After forty years, Canadian trio Anvil remain as one of metal’s most dedicated groups to the genre and the world. With sixteen records of debauched and turbulent tunes of furiously heavy music under their belt, they are still taking the world by storm with nonstop touring and composing. And now, they’ll be making their exciting return to Australia next month. I got in touch with the man’s long-running frontman Steve “Lips” Kudlow, who had a lot to talk about in his experience with the current tour cycle, the comparison of shows between each country around the world, the differences with music between now and back in the eighties and many more. With the Australian tour on the horizon, Lips brings up the time Anvil visited the Soundwave Festival in 2010 and their 2014 return.
“Miracles actually happen and dreams comes true” he says, enthusiastically. “The Soundwave stuff was amazing, but it went by in a blink and of course, you’re doing one quick forty-five minute set, and you’re gone. So, it’s not the same as doing your own show, and the time of the day that you’re on and which part of the venue. Sometimes, it was in tents and not outside, and all the different variations of what Soundwave was. My recollection was, that it was great, but it wasn’t long enough and there was no sustainment. It was four or five years later that we finally show up. So, it took quite some time to come back. But it’s okay, because at least we do!”
Even after the Australian leg, Anvil are only gonna get even busier with what they’re gonna be doing at this moment. With the amount of shows they’ve done, there’s only going to be far more with the upcoming record “Pounding the Pavement” hitting the shelves in a matter of months, for a 2018 release. From there, Lips and the dudes are going to stay on their legs and keep working their asses off to get more gigs locked in.
“Once we’ve finished in Australia, we’re pretty much gonna wait until after Christmas. But, we’re coming up to a record release which is probably gonna happen in January. So, there’s a lot to happen and a lot of work to get sorted – revamping of our setlists to accommodate for new songs, all kinds of things. We’ve got our Pledge campaign which is going on right now, which is a great thing. There’s lot of stuff going, so we’re gonna be very busy. Then, the new record comes out in January or February, then we’re booked out for the next summer. We’re talking about going back to South America next fall. That’s the best we can do, so that shows how busy we’re going to be. We have a European tour starting in February that doesn’t finish until mid-April, then we begin the United States in June. July and August may very well be Canadian stuff, and then that brings us back to September and October, next year. So, we can probably finish the South American tour at that point. It’s quite complex, really. There’s only one band and it’s needed to play in a lot of markets. So, there’s only so many calendar days in the year” he laughs.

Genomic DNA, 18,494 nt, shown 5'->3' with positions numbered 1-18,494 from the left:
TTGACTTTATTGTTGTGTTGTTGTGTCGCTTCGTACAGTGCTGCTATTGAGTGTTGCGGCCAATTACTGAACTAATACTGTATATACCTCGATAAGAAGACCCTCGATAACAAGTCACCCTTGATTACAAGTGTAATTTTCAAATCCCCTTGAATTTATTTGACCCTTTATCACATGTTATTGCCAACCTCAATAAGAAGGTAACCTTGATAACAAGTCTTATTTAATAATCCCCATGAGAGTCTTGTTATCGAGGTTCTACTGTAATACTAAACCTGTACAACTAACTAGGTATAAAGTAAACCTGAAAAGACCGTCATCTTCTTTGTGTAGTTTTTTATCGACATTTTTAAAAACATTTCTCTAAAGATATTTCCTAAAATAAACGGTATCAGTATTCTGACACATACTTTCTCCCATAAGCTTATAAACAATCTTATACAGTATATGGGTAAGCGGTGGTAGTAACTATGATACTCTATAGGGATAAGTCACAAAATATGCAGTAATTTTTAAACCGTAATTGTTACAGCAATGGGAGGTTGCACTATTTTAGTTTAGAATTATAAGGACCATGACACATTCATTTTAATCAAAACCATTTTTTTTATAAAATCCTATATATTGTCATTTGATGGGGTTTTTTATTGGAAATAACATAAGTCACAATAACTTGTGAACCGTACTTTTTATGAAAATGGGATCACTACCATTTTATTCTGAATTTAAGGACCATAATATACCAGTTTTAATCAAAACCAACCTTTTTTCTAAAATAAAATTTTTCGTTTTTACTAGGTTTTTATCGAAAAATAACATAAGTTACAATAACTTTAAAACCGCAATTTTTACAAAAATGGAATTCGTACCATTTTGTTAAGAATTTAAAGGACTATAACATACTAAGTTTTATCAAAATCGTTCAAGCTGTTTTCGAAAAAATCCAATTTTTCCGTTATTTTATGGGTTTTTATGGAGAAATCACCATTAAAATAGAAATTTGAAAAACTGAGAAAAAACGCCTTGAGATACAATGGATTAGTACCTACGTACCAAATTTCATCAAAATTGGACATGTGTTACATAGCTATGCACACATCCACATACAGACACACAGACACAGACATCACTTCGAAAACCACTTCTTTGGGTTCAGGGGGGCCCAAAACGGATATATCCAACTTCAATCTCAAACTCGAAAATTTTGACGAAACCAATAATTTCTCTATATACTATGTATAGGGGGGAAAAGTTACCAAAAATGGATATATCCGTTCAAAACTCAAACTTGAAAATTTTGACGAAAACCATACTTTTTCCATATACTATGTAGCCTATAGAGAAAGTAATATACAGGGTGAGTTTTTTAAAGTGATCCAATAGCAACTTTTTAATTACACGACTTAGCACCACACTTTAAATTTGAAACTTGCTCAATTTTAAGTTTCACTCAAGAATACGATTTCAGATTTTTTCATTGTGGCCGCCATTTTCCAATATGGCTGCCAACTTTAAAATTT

Lips continues with how he feels very enthused by everything that he has done and continues to do, to this day. He remains passionate and committed to the game and is proud to call this a job of his.
“This is my job – I’m booked and I’m working until we can see an open spot for next year, and I have to write another album. Every minute, it just does not let up! I’m not complaining, either. I’m making a living off of this and I’m proud to say that! But at the same time, it’s not sitting around doing nothing, it really isn’t. There’s work visas to get sorted out, there’s consulates to get in touch with, there’s appointments to make, it just goes on, and on, and on.”
Talking to Lips about his perspective on all of the shows he’s done over the years, he’s not fussed about where Anvil perform, no matter the venue, city or country they happen to set foot in. Therefore, he’s grateful about every concert they’re able to get their hands on. Lips also brings up how people nowadays see concerts in their own point of view and how there are still many that have yet to witness an Anvil performance, and being able to hold onto the memories of a show that someone will attend for a long time.
“It’s really interesting” he begins. Everybody wants to have some kind of barometer, but there is no barometer. Every audience and every night is a different personality. Let’s face it – there’s different people there. Sometimes, it’s a different combination, a different feeling in the room every night. You’re gonna feel more differences from one night to the next than you will with one country to the next. You could play any club in Canada, and they’re more insane than any place you’ve been in, all of your life. But then, it just happened to be that night, because usually, it’s never like that. Its personalities, who happened to show up, what kind of instigators are present in the room on that particular night, and it’s quite interesting. A good 80% of what we do is spontaneous, and it really depends on the personality that’s present in the room. I think there’s a difference in many ways, but fundamentally, there’s no difference.